East City Art Visits Artomatic (Part 2)







Our second visit to Artomatic on a bright Sunday afternoon found the lobby packed with visitors of all ages (from strollers to walkers).  While it was nice to see so such support for the arts, we were concerned that perhaps it would be too crowded to contemplate the work upstairs.  We needn’t have worried:  with ten floors to stroll, the crowds quickly dispersed.

We began this second visit where we left off previously, and checked out the floors four through eight in the middle of the building.  On this trip we saw a wider range of media (with several room-sized installations) and had a few “only at Artomatic” moments (witness the homoerotic male photography sharing a room with an installation featuring childrens’ toys).  Standouts in this visit included a glass and steel piece by David D’Orio, paintings by James Halloran and Stephanie J. Williams and paper-based works by M. Helene Baribeau.

Artomatic 2012 features a variety of ways for visitors to “get creative”.  In addition to several artists whose work features audience participation, PostSecret is back (with its own lounge to boot).  Debuted in 2005, PostSecret invites people to mail in anonymous postcards; the artist has collected over 500,000 to date.  The sixth floor of the building is dubbed the “Arts Reactor” – a wide empty floor with walls begging for graffiti (examples below) and visitors are invited to bring paints and markers to make their works.  A week into Artomatic, several walls are already beginning to fill up. The Utrecht art room was perhaps the busiest area we saw, with lots of youngsters exploring their own creativity.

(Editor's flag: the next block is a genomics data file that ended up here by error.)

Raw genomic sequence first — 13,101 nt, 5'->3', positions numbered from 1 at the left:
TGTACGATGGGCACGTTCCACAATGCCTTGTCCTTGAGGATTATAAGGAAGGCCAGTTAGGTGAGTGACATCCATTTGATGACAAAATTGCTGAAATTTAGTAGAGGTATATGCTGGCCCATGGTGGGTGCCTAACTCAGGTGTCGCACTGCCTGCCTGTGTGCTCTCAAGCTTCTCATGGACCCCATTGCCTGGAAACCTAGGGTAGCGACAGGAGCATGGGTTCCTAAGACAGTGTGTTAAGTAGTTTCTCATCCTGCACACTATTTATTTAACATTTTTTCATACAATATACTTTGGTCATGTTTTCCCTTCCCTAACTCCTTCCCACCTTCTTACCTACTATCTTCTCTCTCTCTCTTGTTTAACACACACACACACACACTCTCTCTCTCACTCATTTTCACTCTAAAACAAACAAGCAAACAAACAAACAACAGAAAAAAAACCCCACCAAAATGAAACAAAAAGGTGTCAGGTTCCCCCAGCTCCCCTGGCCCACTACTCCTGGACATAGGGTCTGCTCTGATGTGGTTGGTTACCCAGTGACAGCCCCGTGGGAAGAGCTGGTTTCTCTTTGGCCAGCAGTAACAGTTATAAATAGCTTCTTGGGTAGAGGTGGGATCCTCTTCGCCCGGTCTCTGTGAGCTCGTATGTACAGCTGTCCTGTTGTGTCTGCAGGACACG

Featured below are some of the creative highlights on these floors.  Stay tuned for highlights of our next visit!


To read East City Art Visits Artomatic Part 1 of 3   click here

To Read East City Art Visits Artomatic Part 3  of 3 click here

Eric Hope
Authored by: Eric Hope

Eric Hope is a curator and writer based in Brookland. He moved to Washington DC in 1997 and a twist of fate found him a volunteer marketing job at the Hirshhorn Museum and Sculpture Garden. In 2009, after ten years of marketing work at large museums in DC he moved into the realm of curating, staging a variety of solo, duo and small-group shows for the Evolve Urban Arts Project. He currently freelances as a curator and writes about local artists and the DC arts scene for a variety of online publications. Originally from Missouri, Hope holds degrees in International Relations and Public Service Administration from DePaul University in Chicago.